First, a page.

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Hands-On GarageBand: The Instruments

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GarageBand is to music what Word is to writing: a way to get the result you want without worrying about underlying complexities. GarageBand allows you to focus on results, letting the program crunch away on getting you there. Larry Loeb looks at some GarageBand built-in tools that change how instruments sound.
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GarageBand (GB) is to music what Word is to writing—it's a way to get the result you want without worrying about underlying complexities. It allows you to focus on results, letting the program crunch away on getting you there. GarageBand is simple in its interface, yet powerful in data manipulation. But like working with Word, there will be times when you want to change the ways that GarageBand processes information and alters it. We'll look at some of the tools available to you when in GarageBand that are built in to the program and can change how instruments sound.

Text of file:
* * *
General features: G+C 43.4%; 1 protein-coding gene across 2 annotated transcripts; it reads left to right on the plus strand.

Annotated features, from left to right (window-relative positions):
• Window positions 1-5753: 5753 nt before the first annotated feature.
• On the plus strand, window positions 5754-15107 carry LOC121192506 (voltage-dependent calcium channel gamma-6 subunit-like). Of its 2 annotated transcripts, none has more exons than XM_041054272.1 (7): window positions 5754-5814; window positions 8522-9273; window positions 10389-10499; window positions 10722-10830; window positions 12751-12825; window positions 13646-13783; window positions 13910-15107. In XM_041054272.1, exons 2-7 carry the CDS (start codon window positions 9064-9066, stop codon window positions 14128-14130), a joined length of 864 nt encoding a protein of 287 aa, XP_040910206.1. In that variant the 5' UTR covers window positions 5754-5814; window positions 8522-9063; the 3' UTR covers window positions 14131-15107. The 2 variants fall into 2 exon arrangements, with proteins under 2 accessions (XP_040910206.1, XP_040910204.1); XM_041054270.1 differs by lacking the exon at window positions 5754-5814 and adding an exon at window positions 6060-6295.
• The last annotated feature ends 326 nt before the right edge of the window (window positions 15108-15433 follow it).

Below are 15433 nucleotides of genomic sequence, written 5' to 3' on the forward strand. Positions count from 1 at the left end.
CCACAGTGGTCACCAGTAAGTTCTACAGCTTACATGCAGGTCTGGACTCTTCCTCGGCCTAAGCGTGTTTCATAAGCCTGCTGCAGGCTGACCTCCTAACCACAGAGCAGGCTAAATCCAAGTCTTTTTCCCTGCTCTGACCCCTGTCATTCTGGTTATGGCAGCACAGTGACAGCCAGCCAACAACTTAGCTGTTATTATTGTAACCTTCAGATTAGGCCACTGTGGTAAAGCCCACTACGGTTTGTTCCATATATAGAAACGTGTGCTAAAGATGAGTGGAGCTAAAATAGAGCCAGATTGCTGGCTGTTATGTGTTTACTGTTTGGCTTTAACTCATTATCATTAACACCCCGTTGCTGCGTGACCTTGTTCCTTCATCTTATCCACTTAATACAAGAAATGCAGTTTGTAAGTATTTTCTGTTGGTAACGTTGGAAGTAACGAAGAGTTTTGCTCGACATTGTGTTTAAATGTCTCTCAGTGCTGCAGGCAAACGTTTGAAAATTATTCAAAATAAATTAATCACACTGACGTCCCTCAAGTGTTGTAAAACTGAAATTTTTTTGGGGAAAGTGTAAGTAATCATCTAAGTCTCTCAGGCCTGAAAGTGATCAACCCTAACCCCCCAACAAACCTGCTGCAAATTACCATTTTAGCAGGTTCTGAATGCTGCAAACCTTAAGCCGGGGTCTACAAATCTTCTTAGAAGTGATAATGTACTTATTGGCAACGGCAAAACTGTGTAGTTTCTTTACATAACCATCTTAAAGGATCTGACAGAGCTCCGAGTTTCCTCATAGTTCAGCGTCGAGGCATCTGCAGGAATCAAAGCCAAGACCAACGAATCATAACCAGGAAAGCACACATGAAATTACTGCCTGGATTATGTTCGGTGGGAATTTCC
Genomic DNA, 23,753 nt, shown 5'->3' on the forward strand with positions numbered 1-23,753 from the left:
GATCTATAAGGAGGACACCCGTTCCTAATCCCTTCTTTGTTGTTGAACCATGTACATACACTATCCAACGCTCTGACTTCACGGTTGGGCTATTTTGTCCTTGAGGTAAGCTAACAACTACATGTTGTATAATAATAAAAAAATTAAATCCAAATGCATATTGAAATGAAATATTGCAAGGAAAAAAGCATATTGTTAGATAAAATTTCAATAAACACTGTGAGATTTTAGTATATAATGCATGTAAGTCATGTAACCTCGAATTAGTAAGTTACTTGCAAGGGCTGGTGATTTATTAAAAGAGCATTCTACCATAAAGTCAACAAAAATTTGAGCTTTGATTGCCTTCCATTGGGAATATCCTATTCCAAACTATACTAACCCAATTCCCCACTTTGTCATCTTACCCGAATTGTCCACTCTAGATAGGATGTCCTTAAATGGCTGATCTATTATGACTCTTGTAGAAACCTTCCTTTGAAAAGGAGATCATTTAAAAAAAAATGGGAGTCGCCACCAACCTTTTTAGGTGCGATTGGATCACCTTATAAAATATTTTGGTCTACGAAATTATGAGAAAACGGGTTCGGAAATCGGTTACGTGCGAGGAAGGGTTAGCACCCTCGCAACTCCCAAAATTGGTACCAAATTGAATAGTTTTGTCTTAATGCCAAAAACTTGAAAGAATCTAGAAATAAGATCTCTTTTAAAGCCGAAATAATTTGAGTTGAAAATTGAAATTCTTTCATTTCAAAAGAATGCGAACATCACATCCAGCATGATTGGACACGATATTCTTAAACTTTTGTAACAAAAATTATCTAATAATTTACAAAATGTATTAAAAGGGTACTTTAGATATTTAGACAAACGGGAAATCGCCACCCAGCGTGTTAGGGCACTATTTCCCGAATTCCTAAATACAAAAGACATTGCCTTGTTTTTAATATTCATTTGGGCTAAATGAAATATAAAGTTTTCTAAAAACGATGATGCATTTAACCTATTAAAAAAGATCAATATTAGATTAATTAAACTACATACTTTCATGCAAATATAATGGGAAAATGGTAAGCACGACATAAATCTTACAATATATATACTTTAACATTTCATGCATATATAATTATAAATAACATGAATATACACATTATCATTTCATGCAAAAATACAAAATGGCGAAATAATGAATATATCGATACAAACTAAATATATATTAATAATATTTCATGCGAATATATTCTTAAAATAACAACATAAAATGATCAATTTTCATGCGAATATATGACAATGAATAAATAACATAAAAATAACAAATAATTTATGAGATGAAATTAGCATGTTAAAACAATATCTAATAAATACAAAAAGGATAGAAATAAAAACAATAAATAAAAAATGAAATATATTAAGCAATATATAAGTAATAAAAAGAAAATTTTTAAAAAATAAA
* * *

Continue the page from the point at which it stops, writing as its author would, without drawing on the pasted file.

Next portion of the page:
Audio Units

Audio Units (AUs) are plug-ins first developed by Apple for their high-end music applications such as Soundtrack and Logic, and were migrated to GarageBand. They work with the Core Audio functions that are built into OS X since version 10.2. Core Audio is the system code that generates sounds, whereas Audio Units are the instructions that tell Core Audio exactly what to do. Most of the Audio Units are buried within the GarageBand interface, but let's dig them up and see if we can't make them boogie.

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